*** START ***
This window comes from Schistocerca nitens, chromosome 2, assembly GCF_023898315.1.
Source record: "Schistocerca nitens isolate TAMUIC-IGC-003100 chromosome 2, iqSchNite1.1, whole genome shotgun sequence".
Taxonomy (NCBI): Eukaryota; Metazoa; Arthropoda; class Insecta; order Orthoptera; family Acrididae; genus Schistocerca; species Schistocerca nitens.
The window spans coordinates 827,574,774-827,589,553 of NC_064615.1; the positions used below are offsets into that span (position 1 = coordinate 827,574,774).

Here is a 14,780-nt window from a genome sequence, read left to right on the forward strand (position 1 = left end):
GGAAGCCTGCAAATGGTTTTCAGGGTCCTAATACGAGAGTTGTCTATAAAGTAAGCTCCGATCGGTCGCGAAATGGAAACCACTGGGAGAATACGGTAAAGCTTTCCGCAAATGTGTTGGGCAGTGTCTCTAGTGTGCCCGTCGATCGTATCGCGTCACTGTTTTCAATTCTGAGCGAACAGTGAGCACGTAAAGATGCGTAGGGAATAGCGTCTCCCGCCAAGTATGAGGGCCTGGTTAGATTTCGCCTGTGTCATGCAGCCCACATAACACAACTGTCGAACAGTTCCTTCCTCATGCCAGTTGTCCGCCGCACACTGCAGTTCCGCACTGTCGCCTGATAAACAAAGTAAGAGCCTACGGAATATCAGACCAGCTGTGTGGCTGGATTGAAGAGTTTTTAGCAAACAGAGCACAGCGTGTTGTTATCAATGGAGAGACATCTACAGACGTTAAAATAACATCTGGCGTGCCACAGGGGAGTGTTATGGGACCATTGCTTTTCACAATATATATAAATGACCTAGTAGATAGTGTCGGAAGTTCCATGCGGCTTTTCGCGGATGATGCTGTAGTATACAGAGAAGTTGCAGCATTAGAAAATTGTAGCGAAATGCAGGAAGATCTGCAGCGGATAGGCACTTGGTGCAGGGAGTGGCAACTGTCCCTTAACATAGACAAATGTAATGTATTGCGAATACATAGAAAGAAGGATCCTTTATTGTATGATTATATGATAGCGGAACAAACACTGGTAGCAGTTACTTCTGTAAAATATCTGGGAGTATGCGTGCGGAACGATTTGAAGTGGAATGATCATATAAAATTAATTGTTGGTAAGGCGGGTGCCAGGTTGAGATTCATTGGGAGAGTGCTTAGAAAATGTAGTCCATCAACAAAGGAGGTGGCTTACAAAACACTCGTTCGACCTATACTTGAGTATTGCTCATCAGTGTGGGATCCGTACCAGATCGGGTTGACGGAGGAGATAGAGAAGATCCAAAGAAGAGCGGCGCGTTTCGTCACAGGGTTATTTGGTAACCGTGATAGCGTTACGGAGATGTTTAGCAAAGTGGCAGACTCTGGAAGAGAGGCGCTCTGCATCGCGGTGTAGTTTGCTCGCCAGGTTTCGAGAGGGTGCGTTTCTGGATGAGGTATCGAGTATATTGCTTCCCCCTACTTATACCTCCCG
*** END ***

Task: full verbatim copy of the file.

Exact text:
This window comes from Schistocerca nitens, chromosome 2, assembly GCF_023898315.1.
Source record: "Schistocerca nitens isolate TAMUIC-IGC-003100 chromosome 2, iqSchNite1.1, whole genome shotgun sequence".
Taxonomy (NCBI): Eukaryota; Metazoa; Arthropoda; class Insecta; order Orthoptera; family Acrididae; genus Schistocerca; species Schistocerca nitens.
The window spans coordinates 827,574,774-827,589,553 of NC_064615.1; the positions used below are offsets into that span (position 1 = coordinate 827,574,774).

Here is a 14,780-nt window from a genome sequence, read left to right on the forward strand (position 1 = left end):
GGAAGCCTGCAAATGGTTTTCAGGGTCCTAATACGAGAGTTGTCTATAAAGTAAGCTCCGATCGGTCGCGAAATGGAAACCACTGGGAGAATACGGTAAAGCTTTCCGCAAATGTGTTGGGCAGTGTCTCTAGTGTGCCCGTCGATCGTATCGCGTCACTGTTTTCAATTCTGAGCGAACAGTGAGCACGTAAAGATGCGTAGGGAATAGCGTCTCCCGCCAAGTATGAGGGCCTGGTTAGATTTCGCCTGTGTCATGCAGCCCACATAACACAACTGTCGAACAGTTCCTTCCTCATGCCAGTTGTCCGCCGCACACTGCAGTTCCGCACTGTCGCCTGATAAACAAAGTAAGAGCCTACGGAATATCAGACCAGCTGTGTGGCTGGATTGAAGAGTTTTTAGCAAACAGAGCACAGCGTGTTGTTATCAATGGAGAGACATCTACAGACGTTAAAATAACATCTGGCGTGCCACAGGGGAGTGTTATGGGACCATTGCTTTTCACAATATATATAAATGACCTAGTAGATAGTGTCGGAAGTTCCATGCGGCTTTTCGCGGATGATGCTGTAGTATACAGAGAAGTTGCAGCATTAGAAAATTGTAGCGAAATGCAGGAAGATCTGCAGCGGATAGGCACTTGGTGCAGGGAGTGGCAACTGTCCCTTAACATAGACAAATGTAATGTATTGCGAATACATAGAAAGAAGGATCCTTTATTGTATGATTATATGATAGCGGAACAAACACTGGTAGCAGTTACTTCTGTAAAATATCTGGGAGTATGCGTGCGGAACGATTTGAAGTGGAATGATCATATAAAATTAATTGTTGGTAAGGCGGGTGCCAGGTTGAGATTCATTGGGAGAGTGCTTAGAAAATGTAGTCCATCAACAAAGGAGGTGGCTTACAAAACACTCGTTCGACCTATACTTGAGTATTGCTCATCAGTGTGGGATCCGTACCAGATCGGGTTGACGGAGGAGATAGAGAAGATCCAAAGAAGAGCGGCGCGTTTCGTCACAGGGTTATTTGGTAACCGTGATAGCGTTACGGAGATGTTTAGCAAAGTGGCAGACTCTGGAAGAGAGGCGCTCTGCATCGCGGTGTAGTTTGCTCGCCAGGTTTCGAGAGGGTGCGTTTCTGGATGAGGTATCGAGTATATTGCTTCCCCCTACTTATACCTCCCG